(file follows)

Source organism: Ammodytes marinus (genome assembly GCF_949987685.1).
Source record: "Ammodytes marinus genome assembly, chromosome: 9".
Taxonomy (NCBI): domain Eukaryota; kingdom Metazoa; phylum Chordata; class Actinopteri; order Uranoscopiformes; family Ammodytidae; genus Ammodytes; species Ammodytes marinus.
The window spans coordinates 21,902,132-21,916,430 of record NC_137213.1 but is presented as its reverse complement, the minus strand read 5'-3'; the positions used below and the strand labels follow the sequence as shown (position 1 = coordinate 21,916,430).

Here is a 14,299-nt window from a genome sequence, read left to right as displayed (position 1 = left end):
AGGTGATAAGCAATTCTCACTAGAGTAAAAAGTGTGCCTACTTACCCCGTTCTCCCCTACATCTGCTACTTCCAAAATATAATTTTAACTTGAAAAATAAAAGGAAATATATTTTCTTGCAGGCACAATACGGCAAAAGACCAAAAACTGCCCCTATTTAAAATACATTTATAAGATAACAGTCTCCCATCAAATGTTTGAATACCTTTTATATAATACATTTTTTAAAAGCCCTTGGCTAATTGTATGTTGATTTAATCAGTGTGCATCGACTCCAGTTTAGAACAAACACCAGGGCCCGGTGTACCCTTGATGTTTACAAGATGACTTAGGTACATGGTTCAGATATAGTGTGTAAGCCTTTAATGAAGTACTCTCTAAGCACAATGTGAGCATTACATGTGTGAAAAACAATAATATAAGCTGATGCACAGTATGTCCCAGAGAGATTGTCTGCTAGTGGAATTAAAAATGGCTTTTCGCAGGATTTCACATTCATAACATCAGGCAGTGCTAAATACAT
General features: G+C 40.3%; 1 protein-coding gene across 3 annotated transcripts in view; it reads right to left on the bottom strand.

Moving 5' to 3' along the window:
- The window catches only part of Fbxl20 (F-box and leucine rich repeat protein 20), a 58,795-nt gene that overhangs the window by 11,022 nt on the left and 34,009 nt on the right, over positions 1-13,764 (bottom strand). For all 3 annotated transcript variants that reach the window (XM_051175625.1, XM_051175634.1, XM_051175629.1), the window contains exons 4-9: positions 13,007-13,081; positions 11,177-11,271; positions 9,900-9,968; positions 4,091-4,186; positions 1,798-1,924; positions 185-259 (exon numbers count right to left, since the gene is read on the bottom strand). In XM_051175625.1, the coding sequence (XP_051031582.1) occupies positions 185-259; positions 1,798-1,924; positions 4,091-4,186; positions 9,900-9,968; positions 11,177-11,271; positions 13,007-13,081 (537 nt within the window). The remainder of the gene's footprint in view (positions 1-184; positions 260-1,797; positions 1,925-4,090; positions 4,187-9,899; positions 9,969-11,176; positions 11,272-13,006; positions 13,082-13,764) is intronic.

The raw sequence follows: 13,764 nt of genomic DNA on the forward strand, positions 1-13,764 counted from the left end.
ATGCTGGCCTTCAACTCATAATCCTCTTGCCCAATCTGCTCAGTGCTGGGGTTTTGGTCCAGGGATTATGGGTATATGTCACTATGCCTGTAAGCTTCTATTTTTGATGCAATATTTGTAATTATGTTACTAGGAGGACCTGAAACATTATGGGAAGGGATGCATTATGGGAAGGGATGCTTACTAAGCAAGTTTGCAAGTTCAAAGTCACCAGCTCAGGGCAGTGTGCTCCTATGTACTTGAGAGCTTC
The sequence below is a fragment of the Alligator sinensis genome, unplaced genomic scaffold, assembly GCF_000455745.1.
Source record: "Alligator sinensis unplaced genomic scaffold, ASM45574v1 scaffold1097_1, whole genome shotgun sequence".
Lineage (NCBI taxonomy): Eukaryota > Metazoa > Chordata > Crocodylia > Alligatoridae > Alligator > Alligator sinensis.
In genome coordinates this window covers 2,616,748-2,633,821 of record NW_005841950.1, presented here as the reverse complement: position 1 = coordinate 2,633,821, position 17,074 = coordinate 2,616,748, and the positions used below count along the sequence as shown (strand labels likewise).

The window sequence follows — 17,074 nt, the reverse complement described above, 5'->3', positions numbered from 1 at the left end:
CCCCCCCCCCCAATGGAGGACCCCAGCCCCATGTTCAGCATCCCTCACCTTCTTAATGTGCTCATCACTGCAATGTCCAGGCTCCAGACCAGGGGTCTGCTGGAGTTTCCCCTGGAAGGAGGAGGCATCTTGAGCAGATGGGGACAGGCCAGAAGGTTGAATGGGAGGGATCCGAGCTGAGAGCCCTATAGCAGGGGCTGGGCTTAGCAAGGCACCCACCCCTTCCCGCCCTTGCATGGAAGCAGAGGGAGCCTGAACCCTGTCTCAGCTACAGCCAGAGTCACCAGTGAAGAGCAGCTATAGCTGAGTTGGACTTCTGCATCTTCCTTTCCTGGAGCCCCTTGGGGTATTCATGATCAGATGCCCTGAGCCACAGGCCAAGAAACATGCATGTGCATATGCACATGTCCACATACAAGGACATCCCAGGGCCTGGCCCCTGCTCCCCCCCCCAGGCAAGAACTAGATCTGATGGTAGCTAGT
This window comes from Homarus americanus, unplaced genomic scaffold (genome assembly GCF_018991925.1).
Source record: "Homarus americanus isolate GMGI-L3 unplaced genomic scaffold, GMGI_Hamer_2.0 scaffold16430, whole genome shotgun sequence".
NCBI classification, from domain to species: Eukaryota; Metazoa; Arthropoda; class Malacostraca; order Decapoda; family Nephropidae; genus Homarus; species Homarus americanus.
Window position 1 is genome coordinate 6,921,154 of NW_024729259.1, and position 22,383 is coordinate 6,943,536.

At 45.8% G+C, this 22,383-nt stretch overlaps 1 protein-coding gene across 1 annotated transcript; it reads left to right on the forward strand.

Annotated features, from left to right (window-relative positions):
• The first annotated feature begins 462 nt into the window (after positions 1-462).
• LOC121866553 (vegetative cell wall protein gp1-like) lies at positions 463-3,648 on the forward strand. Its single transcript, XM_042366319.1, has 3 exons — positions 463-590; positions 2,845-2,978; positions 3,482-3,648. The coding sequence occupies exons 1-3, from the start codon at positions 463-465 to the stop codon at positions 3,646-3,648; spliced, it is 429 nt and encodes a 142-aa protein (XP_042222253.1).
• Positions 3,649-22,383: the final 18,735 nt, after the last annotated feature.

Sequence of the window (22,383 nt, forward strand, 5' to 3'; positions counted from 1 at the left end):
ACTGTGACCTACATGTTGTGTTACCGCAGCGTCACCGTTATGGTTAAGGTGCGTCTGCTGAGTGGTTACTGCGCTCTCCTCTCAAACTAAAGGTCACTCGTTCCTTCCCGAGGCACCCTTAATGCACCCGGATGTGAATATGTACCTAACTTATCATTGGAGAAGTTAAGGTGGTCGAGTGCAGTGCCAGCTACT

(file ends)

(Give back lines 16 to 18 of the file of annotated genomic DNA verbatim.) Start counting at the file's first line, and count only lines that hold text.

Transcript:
The window sequence follows — 17,074 nt, the reverse complement described above, 5'->3', positions numbered from 1 at the left end:
CCCCCCCCCCCAATGGAGGACCCCAGCCCCATGTTCAGCATCCCTCACCTTCTTAATGTGCTCATCACTGCAATGTCCAGGCTCCAGACCAGGGGTCTGCTGGAGTTTCCCCTGGAAGGAGGAGGCATCTTGAGCAGATGGGGACAGGCCAGAAGGTTGAATGGGAGGGATCCGAGCTGAGAGCCCTATAGCAGGGGCTGGGCTTAGCAAGGCACCCACCCCTTCCCGCCCTTGCATGGAAGCAGAGGGAGCCTGAACCCTGTCTCAGCTACAGCCAGAGTCACCAGTGAAGAGCAGCTATAGCTGAGTTGGACTTCTGCATCTTCCTTTCCTGGAGCCCCTTGGGGTATTCATGATCAGATGCCCTGAGCCACAGGCCAAGAAACATGCATGTGCATATGCACATGTCCACATACAAGGACATCCCAGGGCCTGGCCCCTGCTCCCCCCCCCAGGCAAGAACTAGATCTGATGGTAGCTAGT
This window comes from Homarus americanus, unplaced genomic scaffold (genome assembly GCF_018991925.1).